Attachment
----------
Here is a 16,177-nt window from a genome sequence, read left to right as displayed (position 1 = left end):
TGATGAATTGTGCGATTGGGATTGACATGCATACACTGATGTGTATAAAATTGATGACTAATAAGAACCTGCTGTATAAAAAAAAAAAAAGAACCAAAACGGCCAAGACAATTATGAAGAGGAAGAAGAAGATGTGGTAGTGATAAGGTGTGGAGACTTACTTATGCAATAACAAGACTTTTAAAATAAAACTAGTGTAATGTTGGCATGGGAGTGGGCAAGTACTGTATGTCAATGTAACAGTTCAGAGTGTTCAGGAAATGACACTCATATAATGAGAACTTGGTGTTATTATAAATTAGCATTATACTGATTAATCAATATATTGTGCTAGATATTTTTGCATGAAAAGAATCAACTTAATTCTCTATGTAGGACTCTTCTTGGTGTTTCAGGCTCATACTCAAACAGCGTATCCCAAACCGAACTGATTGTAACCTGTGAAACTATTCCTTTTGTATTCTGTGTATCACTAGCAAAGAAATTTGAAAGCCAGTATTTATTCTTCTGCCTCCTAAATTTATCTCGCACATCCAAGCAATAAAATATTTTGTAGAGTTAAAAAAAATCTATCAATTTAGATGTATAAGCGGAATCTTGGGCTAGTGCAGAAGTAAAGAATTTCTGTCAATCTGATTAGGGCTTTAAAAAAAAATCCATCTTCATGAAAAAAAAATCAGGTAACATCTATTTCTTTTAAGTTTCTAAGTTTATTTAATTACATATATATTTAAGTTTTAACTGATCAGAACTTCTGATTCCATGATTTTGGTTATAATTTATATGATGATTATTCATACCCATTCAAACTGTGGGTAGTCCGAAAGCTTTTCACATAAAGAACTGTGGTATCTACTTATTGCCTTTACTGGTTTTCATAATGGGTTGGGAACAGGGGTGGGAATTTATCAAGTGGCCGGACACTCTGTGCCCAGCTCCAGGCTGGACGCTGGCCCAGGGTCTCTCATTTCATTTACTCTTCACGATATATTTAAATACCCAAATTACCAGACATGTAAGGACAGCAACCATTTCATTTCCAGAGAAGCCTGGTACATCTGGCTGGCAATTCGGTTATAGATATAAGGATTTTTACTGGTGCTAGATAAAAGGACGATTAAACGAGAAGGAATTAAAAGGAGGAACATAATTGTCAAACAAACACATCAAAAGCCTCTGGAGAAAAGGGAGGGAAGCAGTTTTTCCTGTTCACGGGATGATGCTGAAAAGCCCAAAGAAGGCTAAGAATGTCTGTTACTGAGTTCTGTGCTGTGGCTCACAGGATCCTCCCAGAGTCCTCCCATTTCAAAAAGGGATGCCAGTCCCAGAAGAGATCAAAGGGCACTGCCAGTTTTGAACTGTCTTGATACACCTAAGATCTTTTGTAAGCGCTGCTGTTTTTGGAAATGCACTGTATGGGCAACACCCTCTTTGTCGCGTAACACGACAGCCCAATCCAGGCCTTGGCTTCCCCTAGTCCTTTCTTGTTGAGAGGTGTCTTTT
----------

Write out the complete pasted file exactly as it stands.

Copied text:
Here is a 16,177-nt window from a genome sequence, read left to right as displayed (position 1 = left end):
TGATGAATTGTGCGATTGGGATTGACATGCATACACTGATGTGTATAAAATTGATGACTAATAAGAACCTGCTGTATAAAAAAAAAAAAAGAACCAAAACGGCCAAGACAATTATGAAGAGGAAGAAGAAGATGTGGTAGTGATAAGGTGTGGAGACTTACTTATGCAATAACAAGACTTTTAAAATAAAACTAGTGTAATGTTGGCATGGGAGTGGGCAAGTACTGTATGTCAATGTAACAGTTCAGAGTGTTCAGGAAATGACACTCATATAATGAGAACTTGGTGTTATTATAAATTAGCATTATACTGATTAATCAATATATTGTGCTAGATATTTTTGCATGAAAAGAATCAACTTAATTCTCTATGTAGGACTCTTCTTGGTGTTTCAGGCTCATACTCAAACAGCGTATCCCAAACCGAACTGATTGTAACCTGTGAAACTATTCCTTTTGTATTCTGTGTATCACTAGCAAAGAAATTTGAAAGCCAGTATTTATTCTTCTGCCTCCTAAATTTATCTCGCACATCCAAGCAATAAAATATTTTGTAGAGTTAAAAAAAATCTATCAATTTAGATGTATAAGCGGAATCTTGGGCTAGTGCAGAAGTAAAGAATTTCTGTCAATCTGATTAGGGCTTTAAAAAAAAATCCATCTTCATGAAAAAAAAATCAGGTAACATCTATTTCTTTTAAGTTTCTAAGTTTATTTAATTACATATATATTTAAGTTTTAACTGATCAGAACTTCTGATTCCATGATTTTGGTTATAATTTATATGATGATTATTCATACCCATTCAAACTGTGGGTAGTCCGAAAGCTTTTCACATAAAGAACTGTGGTATCTACTTATTGCCTTTACTGGTTTTCATAATGGGTTGGGAACAGGGGTGGGAATTTATCAAGTGGCCGGACACTCTGTGCCCAGCTCCAGGCTGGACGCTGGCCCAGGGTCTCTCATTTCATTTACTCTTCACGATATATTTAAATACCCAAATTACCAGACATGTAAGGACAGCAACCATTTCATTTCCAGAGAAGCCTGGTACATCTGGCTGGCAATTCGGTTATAGATATAAGGATTTTTACTGGTGCTAGATAAAAGGACGATTAAACGAGAAGGAATTAAAAGGAGGAACATAATTGTCAAACAAACACATCAAAAGCCTCTGGAGAAAAGGGAGGGAAGCAGTTTTTCCTGTTCACGGGATGATGCTGAAAAGCCCAAAGAAGGCTAAGAATGTCTGTTACTGAGTTCTGTGCTGTGGCTCACAGGATCCTCCCAGAGTCCTCCCATTTCAAAAAGGGATGCCAGTCCCAGAAGAGATCAAAGGGCACTGCCAGTTTTGAACTGTCTTGATACACCTAAGATCTTTTGTAAGCGCTGCTGTTTTTGGAAATGCACTGTATGGGCAACACCCTCTTTGTCGCGTAACACGACAGCCCAATCCAGGCCTTGGCTTCCCCTAGTCCTTTCTTGTTGAGAGGTGTCTTTT